Shooting Experience

By Dan Bracaglia

The a77 II has the makings of a great sports photography camera. Shot at ISO 3200, f/4, 1/500 sec.

The a77 II is a sports and action photographers dream. It offers specs, often found in only pro-level bodies at a very attractive price point. The body is weather-sealed and very well-constructed, comprised mainly of magnesium alloy and some plastic. There is no touch screen, but physical buttons and dials are plentiful. The camera body is ergonomically very comfortable to hold and shoot with. For users coming from other DSLR systems, like myself, I found it easy and intuitive to adapt to the a77 II's controls.

The original A77 is a landmark camera in my mind for a couple of reasons. At the time it first came out in 2011, I was shooting NCAA Division 1 college basketball for a New Jersey-based news site. My main camera bodies were a Nikon D300S and a Nikon D700, with burst rates of 6 and 5fps burst rates respectively (8 with the vertical grip I didn't own at the time). All of a sudden, I heard about this crazy new camera from Sony, with no moving mirror, twice the burst rate of either of my cameras and twice the pixel count of my current APS-C body. It was priced, at the time, well below what I had originally paid for my D300S, and it could even utilize my father's Minolta legacy glass.

I never got my hands on the original A77, but my fascination with its impressive specs stuck with me. When the a77 II was announced last summer, I was once again intrigued. Sony kept the fast burst rate (12fps) and impressive APS-C sensor and added a far more robust 79-point AF system (compared to 19 points in the original A77), extra customizable buttons (3 in total), Wi-Fi and an upgraded LCD. The only thing the a77 II lost was GPS.

The a77 II is not too heavy to tote around on a long hike, and comfortable enough to grip for a long period of time. ISO 4000, f/5.6 1/60 sec.

Of course, this review has been a long time coming, but lucky for us, and you, Sony put out a major firmware update for the a77 II right before the start of 2015. Not only did this update improve AF performance, but it also added the ability to record in XAVC S, a recording format with even better quality than the AVCHD and MPEG4 format also offered in the a77 II.

How Does it Compare

The a77 II is an underdog camera for sure. Sony's E-mount and FE-mount cameras have been getting a lot of respect and love lately, and rightfully so. A-mount cameras on the other hand, like the a77 II often get overshadowed not only by their mirrorless counterparts but by DSLR competitors too. But then again, what traditional DSLR shooters don't know, won't hurt them. Maybe underdog isn't the right term, because the a77 II can certainly compete, as our chart below proves. Perhaps cult-classic is more accurate.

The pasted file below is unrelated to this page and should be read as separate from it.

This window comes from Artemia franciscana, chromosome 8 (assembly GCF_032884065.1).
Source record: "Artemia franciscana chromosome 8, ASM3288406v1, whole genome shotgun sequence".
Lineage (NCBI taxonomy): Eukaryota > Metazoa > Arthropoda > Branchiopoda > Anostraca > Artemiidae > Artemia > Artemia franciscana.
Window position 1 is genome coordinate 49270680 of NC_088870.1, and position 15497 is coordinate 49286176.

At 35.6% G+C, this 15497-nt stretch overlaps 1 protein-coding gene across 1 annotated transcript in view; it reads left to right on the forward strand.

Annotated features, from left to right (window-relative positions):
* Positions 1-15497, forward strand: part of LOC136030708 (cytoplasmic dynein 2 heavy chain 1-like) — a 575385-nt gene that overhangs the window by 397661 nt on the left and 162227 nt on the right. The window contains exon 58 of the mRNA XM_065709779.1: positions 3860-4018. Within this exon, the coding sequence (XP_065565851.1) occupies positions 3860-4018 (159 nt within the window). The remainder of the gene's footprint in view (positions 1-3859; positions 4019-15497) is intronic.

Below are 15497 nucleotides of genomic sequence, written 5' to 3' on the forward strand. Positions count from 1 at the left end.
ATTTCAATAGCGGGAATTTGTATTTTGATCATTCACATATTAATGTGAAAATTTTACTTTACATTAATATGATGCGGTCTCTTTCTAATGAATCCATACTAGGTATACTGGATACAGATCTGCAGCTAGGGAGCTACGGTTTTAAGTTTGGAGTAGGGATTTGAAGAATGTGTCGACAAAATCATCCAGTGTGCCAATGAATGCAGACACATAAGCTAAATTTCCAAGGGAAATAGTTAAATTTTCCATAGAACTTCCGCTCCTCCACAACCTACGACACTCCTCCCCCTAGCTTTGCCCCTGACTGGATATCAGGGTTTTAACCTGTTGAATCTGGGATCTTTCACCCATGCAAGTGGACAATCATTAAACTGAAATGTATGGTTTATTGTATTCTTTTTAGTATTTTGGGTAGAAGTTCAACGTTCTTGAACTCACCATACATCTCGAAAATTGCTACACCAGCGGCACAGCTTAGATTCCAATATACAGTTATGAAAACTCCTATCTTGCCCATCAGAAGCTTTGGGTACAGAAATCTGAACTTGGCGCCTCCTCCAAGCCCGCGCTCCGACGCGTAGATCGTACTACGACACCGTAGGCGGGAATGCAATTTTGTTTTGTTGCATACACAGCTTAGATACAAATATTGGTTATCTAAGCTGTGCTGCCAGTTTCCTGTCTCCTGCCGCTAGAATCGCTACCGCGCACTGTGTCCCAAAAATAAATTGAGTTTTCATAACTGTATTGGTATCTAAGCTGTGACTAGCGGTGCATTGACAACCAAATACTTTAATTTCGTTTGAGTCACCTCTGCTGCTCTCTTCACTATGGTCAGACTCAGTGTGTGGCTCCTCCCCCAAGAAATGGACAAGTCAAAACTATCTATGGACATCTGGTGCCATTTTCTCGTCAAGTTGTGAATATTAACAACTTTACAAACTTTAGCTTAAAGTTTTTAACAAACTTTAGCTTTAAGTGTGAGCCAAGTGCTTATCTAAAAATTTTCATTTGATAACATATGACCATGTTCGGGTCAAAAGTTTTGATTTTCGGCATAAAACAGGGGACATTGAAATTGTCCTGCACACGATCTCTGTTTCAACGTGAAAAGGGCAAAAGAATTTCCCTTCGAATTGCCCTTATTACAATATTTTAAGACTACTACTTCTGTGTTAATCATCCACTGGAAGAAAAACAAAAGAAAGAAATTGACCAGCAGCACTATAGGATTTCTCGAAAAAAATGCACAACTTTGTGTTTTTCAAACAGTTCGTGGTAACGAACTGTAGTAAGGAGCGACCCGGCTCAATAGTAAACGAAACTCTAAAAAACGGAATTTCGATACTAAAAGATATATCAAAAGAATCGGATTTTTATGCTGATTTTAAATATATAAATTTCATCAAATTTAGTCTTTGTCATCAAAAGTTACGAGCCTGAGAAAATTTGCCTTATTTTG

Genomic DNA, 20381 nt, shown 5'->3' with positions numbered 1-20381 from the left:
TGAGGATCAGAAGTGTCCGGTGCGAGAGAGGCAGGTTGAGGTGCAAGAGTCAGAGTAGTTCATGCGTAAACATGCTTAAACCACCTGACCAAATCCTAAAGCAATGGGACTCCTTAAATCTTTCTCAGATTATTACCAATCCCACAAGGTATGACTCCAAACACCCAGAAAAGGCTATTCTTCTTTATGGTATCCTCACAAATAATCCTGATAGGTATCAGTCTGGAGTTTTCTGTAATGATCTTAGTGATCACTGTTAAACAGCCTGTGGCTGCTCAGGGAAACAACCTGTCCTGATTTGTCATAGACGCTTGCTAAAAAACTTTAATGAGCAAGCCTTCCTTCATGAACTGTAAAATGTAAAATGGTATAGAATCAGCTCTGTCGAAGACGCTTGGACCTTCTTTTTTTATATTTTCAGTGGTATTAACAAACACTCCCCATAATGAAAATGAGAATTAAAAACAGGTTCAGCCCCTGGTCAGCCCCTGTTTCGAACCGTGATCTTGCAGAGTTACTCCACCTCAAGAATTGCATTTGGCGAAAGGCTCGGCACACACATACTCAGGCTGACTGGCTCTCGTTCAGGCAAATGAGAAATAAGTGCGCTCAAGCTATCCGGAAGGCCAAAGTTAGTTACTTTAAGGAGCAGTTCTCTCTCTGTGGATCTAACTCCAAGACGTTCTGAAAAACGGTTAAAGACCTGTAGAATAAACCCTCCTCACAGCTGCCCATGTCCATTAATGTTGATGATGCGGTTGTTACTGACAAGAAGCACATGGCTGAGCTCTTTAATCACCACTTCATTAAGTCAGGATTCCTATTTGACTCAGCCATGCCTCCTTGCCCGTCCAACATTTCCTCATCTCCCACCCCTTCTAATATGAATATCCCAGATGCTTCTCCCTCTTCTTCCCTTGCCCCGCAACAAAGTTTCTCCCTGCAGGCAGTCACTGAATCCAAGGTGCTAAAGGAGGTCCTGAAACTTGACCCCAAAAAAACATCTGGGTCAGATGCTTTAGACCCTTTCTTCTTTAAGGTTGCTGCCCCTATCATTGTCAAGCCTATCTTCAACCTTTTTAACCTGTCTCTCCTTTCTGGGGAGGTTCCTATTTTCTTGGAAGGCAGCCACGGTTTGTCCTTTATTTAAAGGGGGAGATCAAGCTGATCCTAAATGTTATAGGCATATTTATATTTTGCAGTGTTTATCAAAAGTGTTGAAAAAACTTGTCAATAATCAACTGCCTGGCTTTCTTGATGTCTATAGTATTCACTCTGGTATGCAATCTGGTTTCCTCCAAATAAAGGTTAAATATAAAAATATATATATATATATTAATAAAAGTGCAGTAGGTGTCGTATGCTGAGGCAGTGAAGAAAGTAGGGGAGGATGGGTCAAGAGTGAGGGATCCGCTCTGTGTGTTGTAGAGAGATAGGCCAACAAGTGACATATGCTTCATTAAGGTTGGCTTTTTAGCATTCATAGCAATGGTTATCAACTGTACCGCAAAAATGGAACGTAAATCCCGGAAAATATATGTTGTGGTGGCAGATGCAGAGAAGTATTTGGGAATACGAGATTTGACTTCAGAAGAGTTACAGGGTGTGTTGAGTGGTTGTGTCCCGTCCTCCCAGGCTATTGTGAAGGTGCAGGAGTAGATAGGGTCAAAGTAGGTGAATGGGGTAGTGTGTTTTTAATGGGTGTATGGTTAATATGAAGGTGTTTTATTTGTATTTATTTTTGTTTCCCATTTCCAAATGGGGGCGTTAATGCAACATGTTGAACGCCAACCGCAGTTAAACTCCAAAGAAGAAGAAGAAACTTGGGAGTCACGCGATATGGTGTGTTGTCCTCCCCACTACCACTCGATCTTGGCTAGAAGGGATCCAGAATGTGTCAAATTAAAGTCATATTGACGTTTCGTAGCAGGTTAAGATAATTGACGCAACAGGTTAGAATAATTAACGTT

a77 II
Sony a6000 Canon 70D Canon 7D II Nikon D7200 Fujifilm
Samsung NX-1 Olympus
Burst rate 12fps 11fps 7fps 10fps 6fps 8fps 15fps 10fps
AF System

79 phase detect points, 15 cross-type

179 phase detect points and 25 contrast 19 phase detect points 65 phase detect points, 65 cross-type 51 phase detect points, 15 cross-type 49 contrast detect points 205 phase detect points, 209 contrast 81 phase detect points
ISO range (extended) 100-25,600 (50-25,600) 100-25,600 100-12,800 (100-25,600) 100-16,00 (100-51,200) 100-25,600 (100-102,400 B+W only) 200-6,400 (100-51,200) 100-25,600 (100-51,200) 200-25,600 (100-25,600)
Image Stabilization In-body In-lens only In-lens only In-lens only In-lens only In-lens only In-lens only In-body
Continuous phase detect AF during Video capture Yes Yes Yes Yes No No No No
Fully articulating screen Yes Tiltable- only Yes No No Tiltable- only Tiltable- only Yes
EVF/LCD resolution and size 2,359,000/ 1,229,000 dots, 3" 1,440,000/ 921,600 dots, 3" N/A / 1,040,000 dots, 3" N/A / 1,040,000 dots, 3" N/A / 1,228,800 dots, 3.2" 2,360,000/ 1,040,000 dots, 3" 2,360,000/ 1,036,000 dots, 3" 2,360,000/ 1,037,000 dots, 3"
Weather sealed Yes No Yes Yes Yes Yes Yes Yes
Weight w/ battery 647 g 344 g 755 g 910 g 675 g 440 g 550 g 469 g
Launch price $1,200 $650 $1,200 $1,700 $1,200 $1,300 $1,500 $1,100

Above, we've compared the a77 II to other flagship and high-end APS-C cameras, as well as the Olympus OM-D E-M5 II. I've also included the Sony a6000 as another Sony camera with exceptional AF performance, despite its much lower pricepoint.

Overall, the a77 II holds its own. It's one of only two cameras with in-body image stabilization, and one of only three with a fully articulating LCD. It's sensor is on par or better than the completion, in terms of pixel count, excluding the Samsung NX1. It's frame rate is also second to only the NX-1.

Using the a77 II for Sports Photography

The a77 II was a pleasure to shoot basketball with. Funny looks from the Canon and Nikon slingers aside, I wouldn't hesitate to use the a77 II again at the next game I shoot. Shot at ISO 3200, f/4, 1/500 sec.